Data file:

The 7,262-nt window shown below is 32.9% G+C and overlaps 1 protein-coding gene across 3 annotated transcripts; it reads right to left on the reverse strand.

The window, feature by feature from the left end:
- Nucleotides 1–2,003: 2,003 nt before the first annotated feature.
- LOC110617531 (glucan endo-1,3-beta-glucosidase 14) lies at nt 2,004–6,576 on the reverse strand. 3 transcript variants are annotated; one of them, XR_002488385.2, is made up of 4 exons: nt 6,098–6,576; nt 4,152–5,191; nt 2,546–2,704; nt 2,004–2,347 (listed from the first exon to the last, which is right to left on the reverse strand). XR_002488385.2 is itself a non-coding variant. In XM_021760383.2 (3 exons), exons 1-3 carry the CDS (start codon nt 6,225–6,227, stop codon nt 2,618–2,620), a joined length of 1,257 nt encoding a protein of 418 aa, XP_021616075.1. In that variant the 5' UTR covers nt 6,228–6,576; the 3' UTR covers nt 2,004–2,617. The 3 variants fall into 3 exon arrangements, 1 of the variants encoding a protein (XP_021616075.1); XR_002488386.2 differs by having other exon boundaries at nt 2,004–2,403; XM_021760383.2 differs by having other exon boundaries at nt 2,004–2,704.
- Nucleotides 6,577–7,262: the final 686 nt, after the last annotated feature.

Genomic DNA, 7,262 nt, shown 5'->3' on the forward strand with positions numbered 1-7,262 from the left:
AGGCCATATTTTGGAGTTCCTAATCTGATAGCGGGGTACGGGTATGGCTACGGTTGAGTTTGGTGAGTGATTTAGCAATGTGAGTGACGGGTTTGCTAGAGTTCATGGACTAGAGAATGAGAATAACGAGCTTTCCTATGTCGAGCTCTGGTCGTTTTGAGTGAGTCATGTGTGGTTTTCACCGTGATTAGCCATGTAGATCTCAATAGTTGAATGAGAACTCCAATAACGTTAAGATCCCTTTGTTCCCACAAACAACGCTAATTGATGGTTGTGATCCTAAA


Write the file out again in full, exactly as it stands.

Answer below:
The 7,262-nt window shown below is 32.9% G+C and overlaps 1 protein-coding gene across 3 annotated transcripts; it reads right to left on the reverse strand.

The window, feature by feature from the left end:
- Nucleotides 1–2,003: 2,003 nt before the first annotated feature.
- LOC110617531 (glucan endo-1,3-beta-glucosidase 14) lies at nt 2,004–6,576 on the reverse strand. 3 transcript variants are annotated; one of them, XR_002488385.2, is made up of 4 exons: nt 6,098–6,576; nt 4,152–5,191; nt 2,546–2,704; nt 2,004–2,347 (listed from the first exon to the last, which is right to left on the reverse strand). XR_002488385.2 is itself a non-coding variant. In XM_021760383.2 (3 exons), exons 1-3 carry the CDS (start codon nt 6,225–6,227, stop codon nt 2,618–2,620), a joined length of 1,257 nt encoding a protein of 418 aa, XP_021616075.1. In that variant the 5' UTR covers nt 6,228–6,576; the 3' UTR covers nt 2,004–2,617. The 3 variants fall into 3 exon arrangements, 1 of the variants encoding a protein (XP_021616075.1); XR_002488386.2 differs by having other exon boundaries at nt 2,004–2,403; XM_021760383.2 differs by having other exon boundaries at nt 2,004–2,704.
- Nucleotides 6,577–7,262: the final 686 nt, after the last annotated feature.

Genomic DNA, 7,262 nt, shown 5'->3' on the forward strand with positions numbered 1-7,262 from the left:
AGGCCATATTTTGGAGTTCCTAATCTGATAGCGGGGTACGGGTATGGCTACGGTTGAGTTTGGTGAGTGATTTAGCAATGTGAGTGACGGGTTTGCTAGAGTTCATGGACTAGAGAATGAGAATAACGAGCTTTCCTATGTCGAGCTCTGGTCGTTTTGAGTGAGTCATGTGTGGTTTTCACCGTGATTAGCCATGTAGATCTCAATAGTTGAATGAGAACTCCAATAACGTTAAGATCCCTTTGTTCCCACAAACAACGCTAATTGATGGTTGTGATCCTAAA